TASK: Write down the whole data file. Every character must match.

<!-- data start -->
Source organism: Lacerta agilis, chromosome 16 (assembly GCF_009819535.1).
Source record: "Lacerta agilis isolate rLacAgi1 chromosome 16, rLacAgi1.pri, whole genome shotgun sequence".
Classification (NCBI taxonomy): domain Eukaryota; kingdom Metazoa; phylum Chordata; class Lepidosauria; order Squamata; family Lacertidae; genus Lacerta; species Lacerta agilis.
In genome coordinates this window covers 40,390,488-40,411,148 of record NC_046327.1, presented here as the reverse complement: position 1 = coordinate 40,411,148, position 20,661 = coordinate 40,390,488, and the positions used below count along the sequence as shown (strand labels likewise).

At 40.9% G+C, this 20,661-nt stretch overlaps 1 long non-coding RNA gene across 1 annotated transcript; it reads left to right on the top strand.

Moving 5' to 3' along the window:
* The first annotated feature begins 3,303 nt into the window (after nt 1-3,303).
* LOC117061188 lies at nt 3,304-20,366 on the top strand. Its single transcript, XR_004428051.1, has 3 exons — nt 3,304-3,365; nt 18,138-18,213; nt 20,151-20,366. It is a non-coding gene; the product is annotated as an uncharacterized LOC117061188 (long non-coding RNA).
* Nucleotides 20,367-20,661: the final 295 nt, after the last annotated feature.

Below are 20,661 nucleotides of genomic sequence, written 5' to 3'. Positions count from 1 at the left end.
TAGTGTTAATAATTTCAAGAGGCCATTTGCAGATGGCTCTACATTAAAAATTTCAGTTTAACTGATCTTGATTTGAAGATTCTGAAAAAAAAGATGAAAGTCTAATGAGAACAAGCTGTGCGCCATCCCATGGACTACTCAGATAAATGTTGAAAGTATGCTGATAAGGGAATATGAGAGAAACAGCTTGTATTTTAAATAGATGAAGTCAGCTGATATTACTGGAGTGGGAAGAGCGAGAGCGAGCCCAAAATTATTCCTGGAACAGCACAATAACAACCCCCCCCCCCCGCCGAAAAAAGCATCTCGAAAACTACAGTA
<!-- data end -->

Source organism: Lacerta agilis, chromosome 16 (assembly GCF_009819535.1).
Source record: "Lacerta agilis isolate rLacAgi1 chromosome 16, rLacAgi1.pri, whole genome shotgun sequence".
Classification (NCBI taxonomy): domain Eukaryota; kingdom Metazoa; phylum Chordata; class Lepidosauria; order Squamata; family Lacertidae; genus Lacerta; species Lacerta agilis.
In genome coordinates this window covers 40,390,488-40,411,148 of record NC_046327.1, presented here as the reverse complement: position 1 = coordinate 40,411,148, position 20,661 = coordinate 40,390,488, and the positions used below count along the sequence as shown (strand labels likewise).

At 40.9% G+C, this 20,661-nt stretch overlaps 1 long non-coding RNA gene across 1 annotated transcript; it reads left to right on the top strand.

Moving 5' to 3' along the window:
* The first annotated feature begins 3,303 nt into the window (after nt 1-3,303).
* LOC117061188 lies at nt 3,304-20,366 on the top strand. Its single transcript, XR_004428051.1, has 3 exons — nt 3,304-3,365; nt 18,138-18,213; nt 20,151-20,366. It is a non-coding gene; the product is annotated as an uncharacterized LOC117061188 (long non-coding RNA).
* Nucleotides 20,367-20,661: the final 295 nt, after the last annotated feature.

Below are 20,661 nucleotides of genomic sequence, written 5' to 3'. Positions count from 1 at the left end.
TAGTGTTAATAATTTCAAGAGGCCATTTGCAGATGGCTCTACATTAAAAATTTCAGTTTAACTGATCTTGATTTGAAGATTCTGAAAAAAAAGATGAAAGTCTAATGAGAACAAGCTGTGCGCCATCCCATGGACTACTCAGATAAATGTTGAAAGTATGCTGATAAGGGAATATGAGAGAAACAGCTTGTATTTTAAATAGATGAAGTCAGCTGATATTACTGGAGTGGGAAGAGCGAGAGCGAGCCCAAAATTATTCCTGGAACAGCACAATAACAACCCCCCCCCCCCGCCGAAAAAAGCATCTCGAAAACTACAGTA